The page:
About a dozen people line Highway 30 near downtown Grand Island Friday protesting the proposed contraceptive mandate.
Wauneta McGowan joined about a dozen other people at the impromptu rally who say they're worried about the direction the US government is heading. McGowan says they don't want a contraceptive mandate to be enacted that would require employers, even religiously affiliated ones, to have health insurance plans that cover birth control for women.
"We need to realize that our religious freedoms are in jeopardy," says McGowan. "The First Amendment that guarantees us freedom of religion and worship, [President] Obama and [HHS Secretary] Sebelius are trying their best to do away with it."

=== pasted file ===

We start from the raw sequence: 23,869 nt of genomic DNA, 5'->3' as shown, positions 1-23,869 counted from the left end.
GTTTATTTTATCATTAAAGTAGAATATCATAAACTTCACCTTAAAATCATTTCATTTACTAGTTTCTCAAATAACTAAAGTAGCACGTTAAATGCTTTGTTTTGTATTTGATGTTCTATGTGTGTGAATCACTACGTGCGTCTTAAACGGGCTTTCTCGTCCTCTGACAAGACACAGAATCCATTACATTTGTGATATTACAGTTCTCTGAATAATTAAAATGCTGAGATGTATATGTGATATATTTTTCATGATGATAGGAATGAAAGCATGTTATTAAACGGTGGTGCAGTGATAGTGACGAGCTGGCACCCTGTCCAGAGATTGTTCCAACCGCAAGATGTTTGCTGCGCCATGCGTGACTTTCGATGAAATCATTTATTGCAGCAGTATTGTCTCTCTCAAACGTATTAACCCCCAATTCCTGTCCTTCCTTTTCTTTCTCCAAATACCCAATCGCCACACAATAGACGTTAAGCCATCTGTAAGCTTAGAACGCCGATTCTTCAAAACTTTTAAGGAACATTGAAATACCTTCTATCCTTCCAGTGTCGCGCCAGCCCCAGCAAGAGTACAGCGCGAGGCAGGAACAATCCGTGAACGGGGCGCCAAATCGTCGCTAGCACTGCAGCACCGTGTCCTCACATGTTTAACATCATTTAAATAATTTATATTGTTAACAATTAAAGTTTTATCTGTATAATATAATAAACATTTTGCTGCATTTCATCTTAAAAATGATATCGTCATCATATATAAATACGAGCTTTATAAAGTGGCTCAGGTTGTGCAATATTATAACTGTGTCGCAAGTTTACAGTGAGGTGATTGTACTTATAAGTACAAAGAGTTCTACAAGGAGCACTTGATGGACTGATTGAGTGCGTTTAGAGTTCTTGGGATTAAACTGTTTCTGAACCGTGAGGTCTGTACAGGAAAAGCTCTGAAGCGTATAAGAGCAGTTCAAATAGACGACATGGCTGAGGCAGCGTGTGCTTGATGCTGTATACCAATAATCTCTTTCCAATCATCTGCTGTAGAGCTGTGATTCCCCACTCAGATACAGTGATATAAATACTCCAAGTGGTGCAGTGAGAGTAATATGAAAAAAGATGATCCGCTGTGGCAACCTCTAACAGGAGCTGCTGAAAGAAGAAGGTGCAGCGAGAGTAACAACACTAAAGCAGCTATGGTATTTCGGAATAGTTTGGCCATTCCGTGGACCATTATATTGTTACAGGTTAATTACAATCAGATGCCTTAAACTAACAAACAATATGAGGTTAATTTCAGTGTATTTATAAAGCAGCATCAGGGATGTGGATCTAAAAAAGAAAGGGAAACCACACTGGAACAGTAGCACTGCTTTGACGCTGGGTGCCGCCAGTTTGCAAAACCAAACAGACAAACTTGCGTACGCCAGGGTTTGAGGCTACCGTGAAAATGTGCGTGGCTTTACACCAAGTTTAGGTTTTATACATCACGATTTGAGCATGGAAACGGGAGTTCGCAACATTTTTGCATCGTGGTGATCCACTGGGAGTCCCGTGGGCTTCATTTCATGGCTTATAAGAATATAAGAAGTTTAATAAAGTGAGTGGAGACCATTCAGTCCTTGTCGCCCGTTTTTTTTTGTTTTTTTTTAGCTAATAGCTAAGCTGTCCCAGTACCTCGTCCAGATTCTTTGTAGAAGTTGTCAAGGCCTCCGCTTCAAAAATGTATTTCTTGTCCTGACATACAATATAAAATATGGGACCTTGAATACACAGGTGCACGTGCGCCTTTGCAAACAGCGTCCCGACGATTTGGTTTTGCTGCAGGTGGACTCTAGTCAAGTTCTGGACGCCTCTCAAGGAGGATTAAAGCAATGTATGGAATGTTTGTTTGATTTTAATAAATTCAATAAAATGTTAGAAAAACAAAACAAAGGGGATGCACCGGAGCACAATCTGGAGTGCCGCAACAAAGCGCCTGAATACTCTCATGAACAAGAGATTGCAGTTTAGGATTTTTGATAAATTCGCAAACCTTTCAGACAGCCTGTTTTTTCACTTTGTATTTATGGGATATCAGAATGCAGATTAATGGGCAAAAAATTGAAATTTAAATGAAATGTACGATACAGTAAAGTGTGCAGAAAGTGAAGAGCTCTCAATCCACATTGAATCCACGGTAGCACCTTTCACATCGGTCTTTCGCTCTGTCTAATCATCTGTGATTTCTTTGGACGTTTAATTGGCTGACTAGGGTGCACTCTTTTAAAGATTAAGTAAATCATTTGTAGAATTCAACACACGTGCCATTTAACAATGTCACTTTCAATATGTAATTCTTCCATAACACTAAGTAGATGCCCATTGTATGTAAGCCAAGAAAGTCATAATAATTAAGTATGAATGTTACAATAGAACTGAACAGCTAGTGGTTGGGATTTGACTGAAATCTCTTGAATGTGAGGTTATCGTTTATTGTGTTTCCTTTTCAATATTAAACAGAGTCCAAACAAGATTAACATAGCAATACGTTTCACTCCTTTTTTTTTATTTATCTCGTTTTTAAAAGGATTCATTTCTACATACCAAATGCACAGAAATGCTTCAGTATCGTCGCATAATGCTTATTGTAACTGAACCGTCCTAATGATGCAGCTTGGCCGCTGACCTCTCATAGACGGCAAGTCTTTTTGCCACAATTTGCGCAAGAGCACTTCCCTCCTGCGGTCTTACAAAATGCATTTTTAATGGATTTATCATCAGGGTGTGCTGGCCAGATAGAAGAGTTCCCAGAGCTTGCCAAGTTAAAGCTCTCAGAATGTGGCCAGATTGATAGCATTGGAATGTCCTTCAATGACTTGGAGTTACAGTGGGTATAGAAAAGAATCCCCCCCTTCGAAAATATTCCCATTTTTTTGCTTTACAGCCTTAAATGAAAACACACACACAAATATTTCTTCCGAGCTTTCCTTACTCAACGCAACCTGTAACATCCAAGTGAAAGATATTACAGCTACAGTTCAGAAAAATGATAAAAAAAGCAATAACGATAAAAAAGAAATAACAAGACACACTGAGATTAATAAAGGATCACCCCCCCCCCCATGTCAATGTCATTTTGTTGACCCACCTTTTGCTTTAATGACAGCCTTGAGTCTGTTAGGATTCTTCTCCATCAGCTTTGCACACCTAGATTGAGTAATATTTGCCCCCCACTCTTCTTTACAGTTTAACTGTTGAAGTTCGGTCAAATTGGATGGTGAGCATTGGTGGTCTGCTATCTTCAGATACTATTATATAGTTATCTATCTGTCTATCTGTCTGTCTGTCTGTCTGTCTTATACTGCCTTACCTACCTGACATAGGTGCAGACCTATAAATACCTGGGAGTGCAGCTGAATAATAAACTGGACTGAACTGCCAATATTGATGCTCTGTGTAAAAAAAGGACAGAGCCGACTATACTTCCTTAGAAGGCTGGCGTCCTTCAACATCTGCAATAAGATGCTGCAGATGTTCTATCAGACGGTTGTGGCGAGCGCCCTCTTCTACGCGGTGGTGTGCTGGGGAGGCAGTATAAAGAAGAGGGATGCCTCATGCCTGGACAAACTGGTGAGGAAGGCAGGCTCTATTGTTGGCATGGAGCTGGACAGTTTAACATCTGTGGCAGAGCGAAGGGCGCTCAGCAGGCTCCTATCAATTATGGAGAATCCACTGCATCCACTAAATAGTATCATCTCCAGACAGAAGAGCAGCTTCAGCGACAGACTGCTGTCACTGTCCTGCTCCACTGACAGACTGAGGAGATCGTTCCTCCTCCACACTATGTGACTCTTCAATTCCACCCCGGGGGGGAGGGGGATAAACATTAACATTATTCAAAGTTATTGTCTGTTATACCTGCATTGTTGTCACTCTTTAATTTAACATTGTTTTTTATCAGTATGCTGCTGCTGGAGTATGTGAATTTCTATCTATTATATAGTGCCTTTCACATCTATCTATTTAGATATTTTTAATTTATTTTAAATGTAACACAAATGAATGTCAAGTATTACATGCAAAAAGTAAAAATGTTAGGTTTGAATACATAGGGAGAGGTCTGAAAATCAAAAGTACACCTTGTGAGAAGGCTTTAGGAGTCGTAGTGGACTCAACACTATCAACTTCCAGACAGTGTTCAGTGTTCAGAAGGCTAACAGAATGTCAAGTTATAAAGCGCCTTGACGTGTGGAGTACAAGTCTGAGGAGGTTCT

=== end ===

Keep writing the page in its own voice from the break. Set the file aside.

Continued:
Officials at the Central Health Center in Grand Island say they support all access to birth control.
"I believe it would be very helpful if insurance coverage would cover contraceptive methods for women," says Susan Goodman, Community Education Outreach Manager at Central Health Center in GI. "Nearly all sexually active women will rely on birth control at some point in time in their lives."
Goodman says birth control isn't just for not having children - she says it can help women manage other health conditions too.
"Birth control is actually a form of basic health care for women, it helps them take charge of their health," she says.
But Friday's protesters say it's just another thing the federal government is forcing on them. They say even if others don't agree with them, they hope they'll be aware of the issues and stay informed.